Architectural Abilities of Honeybees

Architectural Abilities of Honeybees

One of the evidences of design in the natural world is honeycomb construction by bees. For many years, engineers have noted that the hexagon is the strongest geometric shape. In geology, we see six-sided columns of basalt produced under ideal conditions inside the Earth. Visible examples of that appear in areas worldwide, such as Devils Tower in Wyoming, where erosion has exposed those columns. Scientists using automated measurements of thousands of honeycomb cells discovered the extraordinary architectural abilities of honeybees.

Many years ago, biologists questioned how bees learned to construct their honeycombs with a six-sided geometry. That shape gives the most storage space with efficient use of building materials. Any other geometric shape would collapse under the weight of the honey. Since a mistake would be lethal, trial and error seems to be an unsatisfactory explanation. Therefore, the genetic makeup of bees must include instructions to build their honeycombs with hexagons.

New studies show the architectural abilities of honeybees to be even more impressive. That is because the structure of the honeycomb is even more complicated than fitting hexagons together. The problem is that not all of the hexagons in a honeycomb can be the same size. Worker bees require a small six-sided structure, but drones require larger cells. However, all of these have to be fitted together into a single sheet in the hive. Researchers have found that bees create intermediate size hexagons to transition from one size to the other.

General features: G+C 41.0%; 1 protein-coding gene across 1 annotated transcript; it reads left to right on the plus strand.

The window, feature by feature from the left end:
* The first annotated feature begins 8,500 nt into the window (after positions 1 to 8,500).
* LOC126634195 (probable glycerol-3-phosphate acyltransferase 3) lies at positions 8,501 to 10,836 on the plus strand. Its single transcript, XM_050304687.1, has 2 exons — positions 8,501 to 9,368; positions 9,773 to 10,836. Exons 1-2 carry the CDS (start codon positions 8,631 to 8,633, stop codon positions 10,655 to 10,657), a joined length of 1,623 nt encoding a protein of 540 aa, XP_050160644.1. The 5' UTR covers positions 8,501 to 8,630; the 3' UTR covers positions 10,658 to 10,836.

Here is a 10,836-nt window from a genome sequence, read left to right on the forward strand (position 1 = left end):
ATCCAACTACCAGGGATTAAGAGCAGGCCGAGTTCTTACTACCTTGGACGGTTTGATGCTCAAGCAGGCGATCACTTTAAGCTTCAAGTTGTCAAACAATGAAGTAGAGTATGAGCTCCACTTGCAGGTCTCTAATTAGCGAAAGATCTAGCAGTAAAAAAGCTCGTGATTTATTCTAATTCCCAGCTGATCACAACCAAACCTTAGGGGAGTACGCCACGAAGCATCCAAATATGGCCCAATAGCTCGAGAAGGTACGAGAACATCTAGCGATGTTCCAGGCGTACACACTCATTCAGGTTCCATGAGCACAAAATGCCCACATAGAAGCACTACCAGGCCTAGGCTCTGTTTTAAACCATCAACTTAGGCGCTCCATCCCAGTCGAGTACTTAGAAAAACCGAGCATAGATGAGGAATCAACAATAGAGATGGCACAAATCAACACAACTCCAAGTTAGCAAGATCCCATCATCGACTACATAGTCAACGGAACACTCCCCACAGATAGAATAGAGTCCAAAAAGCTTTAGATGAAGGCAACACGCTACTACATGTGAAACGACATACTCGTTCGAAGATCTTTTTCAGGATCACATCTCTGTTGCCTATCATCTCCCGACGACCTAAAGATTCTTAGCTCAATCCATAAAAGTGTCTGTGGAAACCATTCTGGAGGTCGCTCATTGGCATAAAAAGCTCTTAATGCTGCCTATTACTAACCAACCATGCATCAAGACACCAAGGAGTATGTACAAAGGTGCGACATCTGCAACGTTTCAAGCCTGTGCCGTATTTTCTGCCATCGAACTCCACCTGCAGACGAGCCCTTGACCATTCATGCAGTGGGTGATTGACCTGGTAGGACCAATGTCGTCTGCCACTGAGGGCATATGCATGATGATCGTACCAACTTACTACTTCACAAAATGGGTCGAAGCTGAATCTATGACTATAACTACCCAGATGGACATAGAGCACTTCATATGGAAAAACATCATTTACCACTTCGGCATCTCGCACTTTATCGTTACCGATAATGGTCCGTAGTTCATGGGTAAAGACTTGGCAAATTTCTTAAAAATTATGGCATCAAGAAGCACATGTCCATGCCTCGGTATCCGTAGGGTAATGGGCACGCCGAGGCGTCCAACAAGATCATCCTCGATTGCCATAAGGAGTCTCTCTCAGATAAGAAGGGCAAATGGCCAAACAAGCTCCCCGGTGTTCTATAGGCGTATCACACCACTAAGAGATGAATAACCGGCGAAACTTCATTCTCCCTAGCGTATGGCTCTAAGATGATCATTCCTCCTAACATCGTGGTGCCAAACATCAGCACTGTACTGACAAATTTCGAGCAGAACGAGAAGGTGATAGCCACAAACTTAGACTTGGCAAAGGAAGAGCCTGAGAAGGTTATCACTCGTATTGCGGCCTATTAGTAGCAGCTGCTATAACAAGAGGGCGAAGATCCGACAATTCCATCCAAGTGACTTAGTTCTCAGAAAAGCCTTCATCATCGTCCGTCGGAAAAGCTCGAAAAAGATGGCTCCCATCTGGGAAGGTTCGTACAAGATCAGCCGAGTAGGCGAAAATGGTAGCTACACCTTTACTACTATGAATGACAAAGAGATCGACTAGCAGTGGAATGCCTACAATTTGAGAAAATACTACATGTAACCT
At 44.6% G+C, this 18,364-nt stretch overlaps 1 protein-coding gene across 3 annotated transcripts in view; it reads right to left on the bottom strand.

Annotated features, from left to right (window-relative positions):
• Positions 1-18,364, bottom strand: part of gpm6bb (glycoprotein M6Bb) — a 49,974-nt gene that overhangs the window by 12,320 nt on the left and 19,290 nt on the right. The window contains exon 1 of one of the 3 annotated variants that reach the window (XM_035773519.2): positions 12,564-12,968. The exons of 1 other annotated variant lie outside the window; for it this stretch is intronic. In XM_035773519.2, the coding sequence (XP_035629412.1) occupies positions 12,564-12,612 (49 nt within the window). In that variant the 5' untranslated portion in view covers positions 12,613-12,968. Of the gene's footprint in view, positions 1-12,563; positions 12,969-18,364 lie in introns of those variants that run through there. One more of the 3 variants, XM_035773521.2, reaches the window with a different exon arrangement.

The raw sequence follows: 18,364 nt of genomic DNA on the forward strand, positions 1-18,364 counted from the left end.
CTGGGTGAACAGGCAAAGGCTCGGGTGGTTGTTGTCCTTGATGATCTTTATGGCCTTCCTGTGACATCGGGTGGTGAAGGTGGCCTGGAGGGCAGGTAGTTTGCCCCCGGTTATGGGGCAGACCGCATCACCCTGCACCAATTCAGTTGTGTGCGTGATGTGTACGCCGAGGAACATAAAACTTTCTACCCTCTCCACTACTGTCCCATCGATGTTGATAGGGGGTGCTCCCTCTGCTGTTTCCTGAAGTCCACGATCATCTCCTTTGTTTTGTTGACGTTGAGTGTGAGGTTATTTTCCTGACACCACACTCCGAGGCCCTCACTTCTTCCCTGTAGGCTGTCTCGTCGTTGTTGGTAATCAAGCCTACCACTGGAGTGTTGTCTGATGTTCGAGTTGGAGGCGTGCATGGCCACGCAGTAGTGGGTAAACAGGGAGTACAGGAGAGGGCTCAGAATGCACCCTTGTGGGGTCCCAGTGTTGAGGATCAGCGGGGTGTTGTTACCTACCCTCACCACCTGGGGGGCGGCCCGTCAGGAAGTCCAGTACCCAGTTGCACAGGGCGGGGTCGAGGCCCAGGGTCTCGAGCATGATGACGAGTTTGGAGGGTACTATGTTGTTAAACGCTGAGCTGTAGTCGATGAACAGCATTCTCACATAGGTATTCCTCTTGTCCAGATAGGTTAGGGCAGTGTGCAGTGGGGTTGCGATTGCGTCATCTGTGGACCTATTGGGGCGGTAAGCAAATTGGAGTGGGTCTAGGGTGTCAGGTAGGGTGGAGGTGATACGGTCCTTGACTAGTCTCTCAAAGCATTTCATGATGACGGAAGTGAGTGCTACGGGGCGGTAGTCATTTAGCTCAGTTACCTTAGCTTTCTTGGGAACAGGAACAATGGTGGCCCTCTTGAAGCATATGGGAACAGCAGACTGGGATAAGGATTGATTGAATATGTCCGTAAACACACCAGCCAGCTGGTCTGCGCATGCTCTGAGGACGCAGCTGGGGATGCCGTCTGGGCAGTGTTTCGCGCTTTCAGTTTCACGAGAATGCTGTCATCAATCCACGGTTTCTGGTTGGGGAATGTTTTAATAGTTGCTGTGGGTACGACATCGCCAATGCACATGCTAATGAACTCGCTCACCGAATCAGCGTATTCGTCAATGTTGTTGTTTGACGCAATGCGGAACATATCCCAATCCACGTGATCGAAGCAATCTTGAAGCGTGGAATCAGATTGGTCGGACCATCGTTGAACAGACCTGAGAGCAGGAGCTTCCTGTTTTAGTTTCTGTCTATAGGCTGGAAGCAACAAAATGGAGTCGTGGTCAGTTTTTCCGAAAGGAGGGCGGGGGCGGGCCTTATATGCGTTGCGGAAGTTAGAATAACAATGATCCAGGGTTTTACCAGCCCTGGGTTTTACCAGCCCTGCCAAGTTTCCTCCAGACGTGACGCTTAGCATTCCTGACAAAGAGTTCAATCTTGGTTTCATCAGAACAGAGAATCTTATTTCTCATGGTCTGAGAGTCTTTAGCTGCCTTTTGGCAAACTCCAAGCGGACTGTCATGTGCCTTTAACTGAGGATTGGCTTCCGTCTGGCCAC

Also, the bees have to merge combs that are constructed from different starting points. Then, to align them, the bees build special cells with 4, 5, or even 7 sides. The writers of the research report said, “Unlike automatons building perfectly replicated hexagons, these building irregularities showcase the active role that workers take in shaping their nest and the true architectural abilities of honeybees.”

Queen Mary University entomologist Lars Chittka commented, “The hexagonal grid structure of a honeycomb–constructed by a leaderless collective of hundreds of bees–lends itself to speculation that robotic, innate behavior must be at work. But a simple robot does not have such a level of adaptability and rate of error recovery.”

Building even a simple robot is a real challenge to modern-day scientists and engineers. Building the bee’s genetic structure to include the ability to adapt the honeycomb to different needs is incredibly complex. The design of the genetic code for the architectural abilities of honeybees is an excellent testimony to God’s handiwork. God is a creator-engineer giving bees the ability to build honeycombs to accommodate their needs.